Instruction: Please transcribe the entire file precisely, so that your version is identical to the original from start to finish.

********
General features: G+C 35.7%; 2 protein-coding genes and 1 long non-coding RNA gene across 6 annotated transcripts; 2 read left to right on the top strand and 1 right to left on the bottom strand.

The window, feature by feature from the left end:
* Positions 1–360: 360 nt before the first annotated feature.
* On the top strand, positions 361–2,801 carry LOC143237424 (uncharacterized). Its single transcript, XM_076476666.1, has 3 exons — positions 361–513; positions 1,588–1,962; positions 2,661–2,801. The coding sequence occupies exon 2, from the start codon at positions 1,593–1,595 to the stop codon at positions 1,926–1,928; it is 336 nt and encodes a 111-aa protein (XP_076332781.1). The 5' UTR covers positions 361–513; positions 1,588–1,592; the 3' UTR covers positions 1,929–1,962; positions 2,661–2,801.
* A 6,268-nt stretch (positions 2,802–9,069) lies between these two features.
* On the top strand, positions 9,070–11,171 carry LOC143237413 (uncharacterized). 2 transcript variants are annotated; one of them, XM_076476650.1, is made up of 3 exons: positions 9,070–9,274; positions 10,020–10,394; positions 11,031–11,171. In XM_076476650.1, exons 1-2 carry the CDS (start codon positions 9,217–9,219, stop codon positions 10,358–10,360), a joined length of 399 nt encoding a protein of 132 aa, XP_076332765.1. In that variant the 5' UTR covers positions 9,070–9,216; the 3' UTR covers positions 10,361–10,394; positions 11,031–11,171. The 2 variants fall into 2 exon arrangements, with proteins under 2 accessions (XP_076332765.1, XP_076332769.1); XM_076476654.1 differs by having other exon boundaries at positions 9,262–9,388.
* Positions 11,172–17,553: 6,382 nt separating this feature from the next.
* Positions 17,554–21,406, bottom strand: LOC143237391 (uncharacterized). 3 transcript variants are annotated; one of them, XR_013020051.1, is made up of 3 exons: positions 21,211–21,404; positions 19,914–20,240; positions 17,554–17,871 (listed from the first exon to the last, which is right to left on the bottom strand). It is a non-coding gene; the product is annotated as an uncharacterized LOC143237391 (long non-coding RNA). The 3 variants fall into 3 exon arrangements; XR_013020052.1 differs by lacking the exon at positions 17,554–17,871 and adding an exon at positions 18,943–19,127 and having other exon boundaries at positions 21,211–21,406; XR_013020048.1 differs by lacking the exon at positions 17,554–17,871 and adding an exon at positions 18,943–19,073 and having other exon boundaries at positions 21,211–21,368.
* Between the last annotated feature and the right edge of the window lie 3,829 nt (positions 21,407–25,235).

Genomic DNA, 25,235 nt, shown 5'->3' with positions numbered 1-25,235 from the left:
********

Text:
General features: G+C 35.7%; 2 protein-coding genes and 1 long non-coding RNA gene across 6 annotated transcripts; 2 read left to right on the top strand and 1 right to left on the bottom strand.

The window, feature by feature from the left end:
* Positions 1–360: 360 nt before the first annotated feature.
* On the top strand, positions 361–2,801 carry LOC143237424 (uncharacterized). Its single transcript, XM_076476666.1, has 3 exons — positions 361–513; positions 1,588–1,962; positions 2,661–2,801. The coding sequence occupies exon 2, from the start codon at positions 1,593–1,595 to the stop codon at positions 1,926–1,928; it is 336 nt and encodes a 111-aa protein (XP_076332781.1). The 5' UTR covers positions 361–513; positions 1,588–1,592; the 3' UTR covers positions 1,929–1,962; positions 2,661–2,801.
* A 6,268-nt stretch (positions 2,802–9,069) lies between these two features.
* On the top strand, positions 9,070–11,171 carry LOC143237413 (uncharacterized). 2 transcript variants are annotated; one of them, XM_076476650.1, is made up of 3 exons: positions 9,070–9,274; positions 10,020–10,394; positions 11,031–11,171. In XM_076476650.1, exons 1-2 carry the CDS (start codon positions 9,217–9,219, stop codon positions 10,358–10,360), a joined length of 399 nt encoding a protein of 132 aa, XP_076332765.1. In that variant the 5' UTR covers positions 9,070–9,216; the 3' UTR covers positions 10,361–10,394; positions 11,031–11,171. The 2 variants fall into 2 exon arrangements, with proteins under 2 accessions (XP_076332765.1, XP_076332769.1); XM_076476654.1 differs by having other exon boundaries at positions 9,262–9,388.
* Positions 11,172–17,553: 6,382 nt separating this feature from the next.
* Positions 17,554–21,406, bottom strand: LOC143237391 (uncharacterized). 3 transcript variants are annotated; one of them, XR_013020051.1, is made up of 3 exons: positions 21,211–21,404; positions 19,914–20,240; positions 17,554–17,871 (listed from the first exon to the last, which is right to left on the bottom strand). It is a non-coding gene; the product is annotated as an uncharacterized LOC143237391 (long non-coding RNA). The 3 variants fall into 3 exon arrangements; XR_013020052.1 differs by lacking the exon at positions 17,554–17,871 and adding an exon at positions 18,943–19,127 and having other exon boundaries at positions 21,211–21,406; XR_013020048.1 differs by lacking the exon at positions 17,554–17,871 and adding an exon at positions 18,943–19,073 and having other exon boundaries at positions 21,211–21,368.
* Between the last annotated feature and the right edge of the window lie 3,829 nt (positions 21,407–25,235).

Genomic DNA, 25,235 nt, shown 5'->3' with positions numbered 1-25,235 from the left: